The Bellman

Environmental Health

The Bellman - Black Box Dilemma
February.13.2018

Black Box Dilemma

For many homeowners their septic system is a black box that is out of sight and out of mind. This is true until something undesirable happens, which can be a costly opportunity to learn about their septic system, not to mention the impact to the environment and public health. In this post we will look at how a digital septic system inventory and technology can be used to improve outreach and education efforts, improve access to system information and support operations and maintenance (O&M) tasks.

The real benefit of developing a digital inventory is that it can be used with technology to improve access to septic system site plans and information, automate outreach and educational efforts, and complement O&M routines through tracking, reporting and automated notifications to the homeowner.

Improving Access

Starting at the base level, making septic system information available to homeowners makes it easier for them to understand the treatment system on their property. Digital site plans, that are to scale and mapped on the property where they are located in the real world also make it easier for homeowners, Realtors and contractors to understand ‘where’ system components are located and discover information about each component.

Making this information available in a format that is easy to access and understand is also important. For example, the image below displays a property report generated from FetchEH that includes the digital site plan, system information and O&M information. Reports like the one shown here can also include links to educational resources, regulations and more.


Outreach, Education and O&M

Going a step further, a digital inventory can be used with other data, such as parcels, to automate outreach to homeowners, including generating mailing lists to send homeowners information about their systems, educational resources and maintenance recommendations or requirements where O&M regulations are in place. These materials can also encourage homeowners to visit online mapping services, like FetchEH, to view their site plan and system information, create a report and even sign up for an account to receive electronic outreach and maintenance reminders.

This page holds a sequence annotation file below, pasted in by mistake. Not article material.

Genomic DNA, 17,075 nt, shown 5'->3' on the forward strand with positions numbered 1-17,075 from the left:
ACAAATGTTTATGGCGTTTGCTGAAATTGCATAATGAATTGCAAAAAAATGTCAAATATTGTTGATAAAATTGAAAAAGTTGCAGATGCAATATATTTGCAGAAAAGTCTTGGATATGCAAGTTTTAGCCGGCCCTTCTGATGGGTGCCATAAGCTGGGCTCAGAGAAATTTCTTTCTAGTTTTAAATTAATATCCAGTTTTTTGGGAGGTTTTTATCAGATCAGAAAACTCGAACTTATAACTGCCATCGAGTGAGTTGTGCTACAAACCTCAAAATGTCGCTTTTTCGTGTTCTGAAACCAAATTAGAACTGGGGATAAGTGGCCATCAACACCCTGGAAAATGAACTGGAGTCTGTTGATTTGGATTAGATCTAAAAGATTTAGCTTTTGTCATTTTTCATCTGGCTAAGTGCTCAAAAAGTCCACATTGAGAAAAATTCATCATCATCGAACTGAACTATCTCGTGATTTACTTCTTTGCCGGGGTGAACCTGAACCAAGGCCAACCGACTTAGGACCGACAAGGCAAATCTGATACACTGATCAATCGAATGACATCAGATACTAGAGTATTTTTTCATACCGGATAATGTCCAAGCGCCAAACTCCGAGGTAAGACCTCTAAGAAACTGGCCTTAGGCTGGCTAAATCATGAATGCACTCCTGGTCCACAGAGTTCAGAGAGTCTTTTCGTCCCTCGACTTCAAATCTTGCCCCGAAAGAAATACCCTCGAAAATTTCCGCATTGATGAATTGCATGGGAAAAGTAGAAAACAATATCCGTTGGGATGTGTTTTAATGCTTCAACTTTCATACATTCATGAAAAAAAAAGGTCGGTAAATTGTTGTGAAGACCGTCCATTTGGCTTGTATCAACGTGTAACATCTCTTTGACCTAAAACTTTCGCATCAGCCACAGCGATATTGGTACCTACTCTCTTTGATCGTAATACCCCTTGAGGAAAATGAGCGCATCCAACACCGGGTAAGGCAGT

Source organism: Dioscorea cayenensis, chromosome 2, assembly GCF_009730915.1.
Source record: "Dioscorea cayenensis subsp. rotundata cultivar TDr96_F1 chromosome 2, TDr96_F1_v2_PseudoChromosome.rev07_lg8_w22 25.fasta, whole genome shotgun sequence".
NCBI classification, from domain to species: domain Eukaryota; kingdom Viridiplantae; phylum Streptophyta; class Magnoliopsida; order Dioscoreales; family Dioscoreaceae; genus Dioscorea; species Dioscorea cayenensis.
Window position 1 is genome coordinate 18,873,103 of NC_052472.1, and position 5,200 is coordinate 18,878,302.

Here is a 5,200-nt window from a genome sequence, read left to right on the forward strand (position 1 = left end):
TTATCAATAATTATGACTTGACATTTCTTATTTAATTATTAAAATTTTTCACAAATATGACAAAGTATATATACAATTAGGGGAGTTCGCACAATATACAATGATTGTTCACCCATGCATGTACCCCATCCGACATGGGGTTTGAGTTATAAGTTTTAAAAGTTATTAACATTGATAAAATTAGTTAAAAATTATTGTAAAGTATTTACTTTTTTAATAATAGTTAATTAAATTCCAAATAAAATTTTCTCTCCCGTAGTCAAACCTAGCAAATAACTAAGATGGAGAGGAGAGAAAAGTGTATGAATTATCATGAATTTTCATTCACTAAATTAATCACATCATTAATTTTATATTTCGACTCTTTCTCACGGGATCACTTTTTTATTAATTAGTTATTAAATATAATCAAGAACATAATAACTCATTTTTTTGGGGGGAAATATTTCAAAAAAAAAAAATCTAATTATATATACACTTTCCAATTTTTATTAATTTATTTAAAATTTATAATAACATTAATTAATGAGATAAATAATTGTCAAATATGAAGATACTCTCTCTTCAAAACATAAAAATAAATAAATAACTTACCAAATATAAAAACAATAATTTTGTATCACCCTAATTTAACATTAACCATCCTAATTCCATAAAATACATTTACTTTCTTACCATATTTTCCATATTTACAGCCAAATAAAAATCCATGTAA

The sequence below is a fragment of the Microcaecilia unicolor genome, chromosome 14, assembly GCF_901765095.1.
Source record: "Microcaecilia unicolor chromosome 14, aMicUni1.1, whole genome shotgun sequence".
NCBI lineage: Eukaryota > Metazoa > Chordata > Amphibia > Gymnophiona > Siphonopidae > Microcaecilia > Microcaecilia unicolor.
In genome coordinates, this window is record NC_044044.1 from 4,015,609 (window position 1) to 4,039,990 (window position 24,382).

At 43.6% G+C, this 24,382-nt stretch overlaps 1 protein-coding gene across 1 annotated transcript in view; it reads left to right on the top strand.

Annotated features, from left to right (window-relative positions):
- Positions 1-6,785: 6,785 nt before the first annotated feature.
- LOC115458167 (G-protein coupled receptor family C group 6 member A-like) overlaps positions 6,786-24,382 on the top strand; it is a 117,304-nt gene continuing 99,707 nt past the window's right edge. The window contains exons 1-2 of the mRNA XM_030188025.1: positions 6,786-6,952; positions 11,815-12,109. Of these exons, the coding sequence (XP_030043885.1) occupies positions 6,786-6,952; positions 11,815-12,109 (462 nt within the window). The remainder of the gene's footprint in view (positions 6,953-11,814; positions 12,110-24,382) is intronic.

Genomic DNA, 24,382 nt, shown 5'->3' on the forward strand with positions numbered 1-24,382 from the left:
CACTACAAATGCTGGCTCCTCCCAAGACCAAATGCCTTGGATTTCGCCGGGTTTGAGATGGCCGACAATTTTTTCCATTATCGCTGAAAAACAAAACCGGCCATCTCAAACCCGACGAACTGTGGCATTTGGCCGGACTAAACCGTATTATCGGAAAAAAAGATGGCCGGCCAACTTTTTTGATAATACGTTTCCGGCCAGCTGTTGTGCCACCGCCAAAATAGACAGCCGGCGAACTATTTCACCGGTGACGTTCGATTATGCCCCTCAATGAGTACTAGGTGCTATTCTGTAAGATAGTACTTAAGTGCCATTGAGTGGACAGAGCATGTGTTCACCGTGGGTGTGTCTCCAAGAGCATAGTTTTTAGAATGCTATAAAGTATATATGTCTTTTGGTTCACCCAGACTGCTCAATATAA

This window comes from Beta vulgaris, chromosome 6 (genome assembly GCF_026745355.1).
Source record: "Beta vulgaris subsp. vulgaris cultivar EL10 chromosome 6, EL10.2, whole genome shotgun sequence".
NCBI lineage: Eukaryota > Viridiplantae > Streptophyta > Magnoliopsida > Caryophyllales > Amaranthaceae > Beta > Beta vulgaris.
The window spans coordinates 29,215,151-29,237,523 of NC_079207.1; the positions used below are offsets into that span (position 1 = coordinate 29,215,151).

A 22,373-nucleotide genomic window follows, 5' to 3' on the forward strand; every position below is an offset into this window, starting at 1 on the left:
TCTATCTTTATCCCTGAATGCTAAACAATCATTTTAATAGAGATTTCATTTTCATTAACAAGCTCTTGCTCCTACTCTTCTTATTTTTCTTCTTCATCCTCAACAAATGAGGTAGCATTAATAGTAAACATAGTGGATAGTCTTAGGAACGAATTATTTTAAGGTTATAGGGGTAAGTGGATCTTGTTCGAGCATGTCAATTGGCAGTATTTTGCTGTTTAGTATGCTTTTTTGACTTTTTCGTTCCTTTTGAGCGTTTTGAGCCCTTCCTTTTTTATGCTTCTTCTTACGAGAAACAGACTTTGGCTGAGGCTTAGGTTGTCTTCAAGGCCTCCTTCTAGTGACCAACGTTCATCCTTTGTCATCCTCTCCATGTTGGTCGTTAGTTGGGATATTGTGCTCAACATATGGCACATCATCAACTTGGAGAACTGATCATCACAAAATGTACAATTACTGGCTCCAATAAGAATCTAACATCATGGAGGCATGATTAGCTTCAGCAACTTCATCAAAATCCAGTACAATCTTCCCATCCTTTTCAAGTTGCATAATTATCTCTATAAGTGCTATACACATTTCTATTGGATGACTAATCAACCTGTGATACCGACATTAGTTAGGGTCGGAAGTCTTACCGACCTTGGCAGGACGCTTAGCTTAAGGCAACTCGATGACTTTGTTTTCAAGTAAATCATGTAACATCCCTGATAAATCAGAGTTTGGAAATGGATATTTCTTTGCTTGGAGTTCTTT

Automating these workflows is especially useful where O&M regulations are in place, requiring tracking, frequent reporting and notifying owners about system maintenance or routine inspections. However, even in communities without O&M regulations this process can be used to educate homeowners about their system and proper care of it.


Helping homeowners become more familiar with their septic system and routine maintenance is not an easy task. For many regulators, outreach programs are underfunded, or funded through grants that eventually get used up. The result is a fragmented approach that is inconsistent, inefficient and is not tied into other management tasks, like O&M.

Using digital inventories and technology can help regulators improve homeowner access to site plans and system information, conduct outreach and education efforts in a consistent and efficient manner, and support management tasks, such as tracking, reporting and sending notifications, linked to O&M regulations. The hardest part is simply getting started and moving towards using digital septic system data for more than managing permit transactions.

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